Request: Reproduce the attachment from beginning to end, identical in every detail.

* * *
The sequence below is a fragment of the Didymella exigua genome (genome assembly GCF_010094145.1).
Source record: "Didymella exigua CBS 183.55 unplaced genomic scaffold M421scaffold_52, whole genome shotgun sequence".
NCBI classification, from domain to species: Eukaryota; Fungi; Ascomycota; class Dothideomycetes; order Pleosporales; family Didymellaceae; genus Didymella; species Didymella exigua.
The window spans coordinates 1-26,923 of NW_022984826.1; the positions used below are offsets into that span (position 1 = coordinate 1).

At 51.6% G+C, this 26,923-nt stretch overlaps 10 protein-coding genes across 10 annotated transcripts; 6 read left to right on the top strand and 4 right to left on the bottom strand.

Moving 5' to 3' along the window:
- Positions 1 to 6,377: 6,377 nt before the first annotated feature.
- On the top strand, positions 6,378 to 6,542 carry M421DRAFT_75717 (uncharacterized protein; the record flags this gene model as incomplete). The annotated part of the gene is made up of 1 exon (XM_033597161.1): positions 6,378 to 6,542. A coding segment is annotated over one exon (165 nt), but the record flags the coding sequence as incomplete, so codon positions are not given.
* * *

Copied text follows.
The sequence below is a fragment of the Didymella exigua genome (genome assembly GCF_010094145.1).
Source record: "Didymella exigua CBS 183.55 unplaced genomic scaffold M421scaffold_52, whole genome shotgun sequence".
NCBI classification, from domain to species: Eukaryota; Fungi; Ascomycota; class Dothideomycetes; order Pleosporales; family Didymellaceae; genus Didymella; species Didymella exigua.
The window spans coordinates 1-26,923 of NW_022984826.1; the positions used below are offsets into that span (position 1 = coordinate 1).

At 51.6% G+C, this 26,923-nt stretch overlaps 10 protein-coding genes across 10 annotated transcripts; 6 read left to right on the top strand and 4 right to left on the bottom strand.

Moving 5' to 3' along the window:
- Positions 1 to 6,377: 6,377 nt before the first annotated feature.
- On the top strand, positions 6,378 to 6,542 carry M421DRAFT_75717 (uncharacterized protein; the record flags this gene model as incomplete). The annotated part of the gene is made up of 1 exon (XM_033597161.1): positions 6,378 to 6,542. A coding segment is annotated over one exon (165 nt), but the record flags the coding sequence as incomplete, so codon positions are not given.